This collection of dialogues is the only textbook of its kind. Internet Inquiry: Conversations About Method takes students into the minds of top internet researchers as they discuss how they have worked through critical challenges as they research online social environments. Editors Annette N. Markham and Nancy K. Baym illustrate that good research choices are not random but are deliberate, studied, and internally consistent. Rather than providing single “how to” answers, this book presents distinctive and divergent viewpoints on how to think about and conduct qualitative internet studies.
Key Features and Benefits
Presents each chapter in the form of a question in order to provoke explicit consideration of key issues; Illustrates choices made within larger disciplinary contexts to help students blend approaches, think broadly, and conduct internet research with the benefit of multiplicity; Offers a range of perspectives in each chapter to vividly demonstrate that there are many ways to answer methodological challenges well; Includes contributors from multiple disciplines and across the globe; Provides a highly reflexive writing style that allows readers to see processes that are rarely visible in finished research reports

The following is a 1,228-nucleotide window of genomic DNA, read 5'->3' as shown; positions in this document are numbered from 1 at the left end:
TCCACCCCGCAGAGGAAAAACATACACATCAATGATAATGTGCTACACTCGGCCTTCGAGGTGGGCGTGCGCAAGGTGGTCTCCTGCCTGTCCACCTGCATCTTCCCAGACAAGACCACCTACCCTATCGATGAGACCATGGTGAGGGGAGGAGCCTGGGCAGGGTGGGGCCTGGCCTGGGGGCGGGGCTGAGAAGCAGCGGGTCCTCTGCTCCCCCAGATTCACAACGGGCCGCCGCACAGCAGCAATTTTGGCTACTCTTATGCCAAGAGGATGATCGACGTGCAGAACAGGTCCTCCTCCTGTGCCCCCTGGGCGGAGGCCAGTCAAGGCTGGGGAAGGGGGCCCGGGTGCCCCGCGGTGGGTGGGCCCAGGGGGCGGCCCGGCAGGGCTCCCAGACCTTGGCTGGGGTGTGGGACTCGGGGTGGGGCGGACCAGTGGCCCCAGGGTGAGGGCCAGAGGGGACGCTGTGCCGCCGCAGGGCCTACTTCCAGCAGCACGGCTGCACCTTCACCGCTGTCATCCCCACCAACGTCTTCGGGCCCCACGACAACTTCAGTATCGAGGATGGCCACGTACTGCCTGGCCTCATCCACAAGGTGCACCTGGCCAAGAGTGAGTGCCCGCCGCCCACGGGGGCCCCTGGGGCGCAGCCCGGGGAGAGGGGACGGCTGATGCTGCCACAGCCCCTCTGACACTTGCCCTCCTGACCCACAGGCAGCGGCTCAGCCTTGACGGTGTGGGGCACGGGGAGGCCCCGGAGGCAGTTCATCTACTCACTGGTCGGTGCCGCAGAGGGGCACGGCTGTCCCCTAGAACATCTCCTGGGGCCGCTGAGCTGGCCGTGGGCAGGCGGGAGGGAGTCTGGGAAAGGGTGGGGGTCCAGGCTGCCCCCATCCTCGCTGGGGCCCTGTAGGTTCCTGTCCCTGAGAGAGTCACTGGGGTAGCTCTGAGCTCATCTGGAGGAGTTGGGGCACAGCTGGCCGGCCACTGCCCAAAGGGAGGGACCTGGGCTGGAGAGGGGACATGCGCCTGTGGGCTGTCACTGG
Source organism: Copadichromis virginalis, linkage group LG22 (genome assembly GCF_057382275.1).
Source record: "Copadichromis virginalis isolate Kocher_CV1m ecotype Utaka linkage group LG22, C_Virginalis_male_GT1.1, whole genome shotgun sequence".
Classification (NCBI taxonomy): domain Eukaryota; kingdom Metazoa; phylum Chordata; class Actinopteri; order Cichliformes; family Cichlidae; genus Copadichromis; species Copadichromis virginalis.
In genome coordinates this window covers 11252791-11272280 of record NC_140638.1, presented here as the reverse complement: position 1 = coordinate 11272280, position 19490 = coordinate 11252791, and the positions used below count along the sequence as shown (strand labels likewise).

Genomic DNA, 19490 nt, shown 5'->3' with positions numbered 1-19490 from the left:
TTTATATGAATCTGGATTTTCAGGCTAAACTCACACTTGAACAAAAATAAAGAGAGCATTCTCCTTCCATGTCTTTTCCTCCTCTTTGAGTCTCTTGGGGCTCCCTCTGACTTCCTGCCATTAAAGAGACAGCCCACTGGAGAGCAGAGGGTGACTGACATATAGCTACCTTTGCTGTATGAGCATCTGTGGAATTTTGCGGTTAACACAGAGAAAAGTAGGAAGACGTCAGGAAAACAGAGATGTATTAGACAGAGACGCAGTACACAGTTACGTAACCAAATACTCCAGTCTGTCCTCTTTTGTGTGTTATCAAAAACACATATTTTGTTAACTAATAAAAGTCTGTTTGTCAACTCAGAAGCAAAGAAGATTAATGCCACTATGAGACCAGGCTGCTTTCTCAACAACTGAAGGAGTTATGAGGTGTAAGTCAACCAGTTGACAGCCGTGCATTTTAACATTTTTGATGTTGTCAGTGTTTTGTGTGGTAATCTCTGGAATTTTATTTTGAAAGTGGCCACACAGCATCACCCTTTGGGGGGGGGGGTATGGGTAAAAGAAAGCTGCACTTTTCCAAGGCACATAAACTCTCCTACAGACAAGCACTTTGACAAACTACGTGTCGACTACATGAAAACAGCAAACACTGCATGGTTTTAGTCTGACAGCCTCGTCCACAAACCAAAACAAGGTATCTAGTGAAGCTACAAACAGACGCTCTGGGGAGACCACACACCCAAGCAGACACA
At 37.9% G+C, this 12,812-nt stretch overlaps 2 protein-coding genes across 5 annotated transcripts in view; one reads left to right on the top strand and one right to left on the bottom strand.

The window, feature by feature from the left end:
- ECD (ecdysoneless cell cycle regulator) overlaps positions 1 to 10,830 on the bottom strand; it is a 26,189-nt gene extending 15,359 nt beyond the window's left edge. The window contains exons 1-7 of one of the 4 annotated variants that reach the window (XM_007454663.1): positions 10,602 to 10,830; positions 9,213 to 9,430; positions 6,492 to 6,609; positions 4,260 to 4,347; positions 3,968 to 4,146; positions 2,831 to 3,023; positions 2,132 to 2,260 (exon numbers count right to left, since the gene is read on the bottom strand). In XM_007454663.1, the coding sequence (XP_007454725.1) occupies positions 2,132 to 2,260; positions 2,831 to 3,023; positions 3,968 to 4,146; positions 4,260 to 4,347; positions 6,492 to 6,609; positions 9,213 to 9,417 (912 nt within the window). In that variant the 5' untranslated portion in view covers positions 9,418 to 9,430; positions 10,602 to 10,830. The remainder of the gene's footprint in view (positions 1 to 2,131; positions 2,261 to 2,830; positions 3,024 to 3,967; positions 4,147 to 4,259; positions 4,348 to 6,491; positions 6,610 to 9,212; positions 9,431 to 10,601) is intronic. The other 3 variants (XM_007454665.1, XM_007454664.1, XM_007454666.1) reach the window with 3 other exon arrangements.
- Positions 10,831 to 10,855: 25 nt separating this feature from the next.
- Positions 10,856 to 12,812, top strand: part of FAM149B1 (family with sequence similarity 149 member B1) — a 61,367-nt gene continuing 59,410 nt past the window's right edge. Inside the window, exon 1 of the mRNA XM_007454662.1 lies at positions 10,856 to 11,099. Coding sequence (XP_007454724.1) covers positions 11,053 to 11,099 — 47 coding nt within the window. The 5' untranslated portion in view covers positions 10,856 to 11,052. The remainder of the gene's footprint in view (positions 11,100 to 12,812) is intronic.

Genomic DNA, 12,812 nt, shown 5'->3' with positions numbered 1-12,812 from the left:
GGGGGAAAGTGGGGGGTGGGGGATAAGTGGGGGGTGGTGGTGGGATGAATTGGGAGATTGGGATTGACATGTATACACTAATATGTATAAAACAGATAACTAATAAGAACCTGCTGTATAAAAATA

This edited volume is an excellent supplementary text for a variety of advanced undergraduate and graduate courses such as Internet Research, Research Methods, Qualitative Research Methods, and Computer-Mediated Communication in the departments of communication, media studies, sociology, and anthropology. It will assist new scholars as well as seasoned practitioners in this arena make informed choices in how they conduct inquiry.
Question One: How Can Qualitative Internet Researchers Define the Boundaries of Their Projects?
The notion of immersion implies that the “field” that ethnographers enter exists as an independently bounded set of relationships and activities that is autonomous of the fieldwork through which it is discovered. Yet in a world of infinite interconnections and overlapping contexts, the ethnographic field cannot simply exist, awaiting discovery. It has to be laboriously constructed, pulled apart from all the other possibilities for contextualization to which its constituent relationships and connections could also be referred. (Amit, 2000b, p. 6)
This chapter reflects on how a study of the internet might be defined in terms of the places one chooses to begin and the decisions ...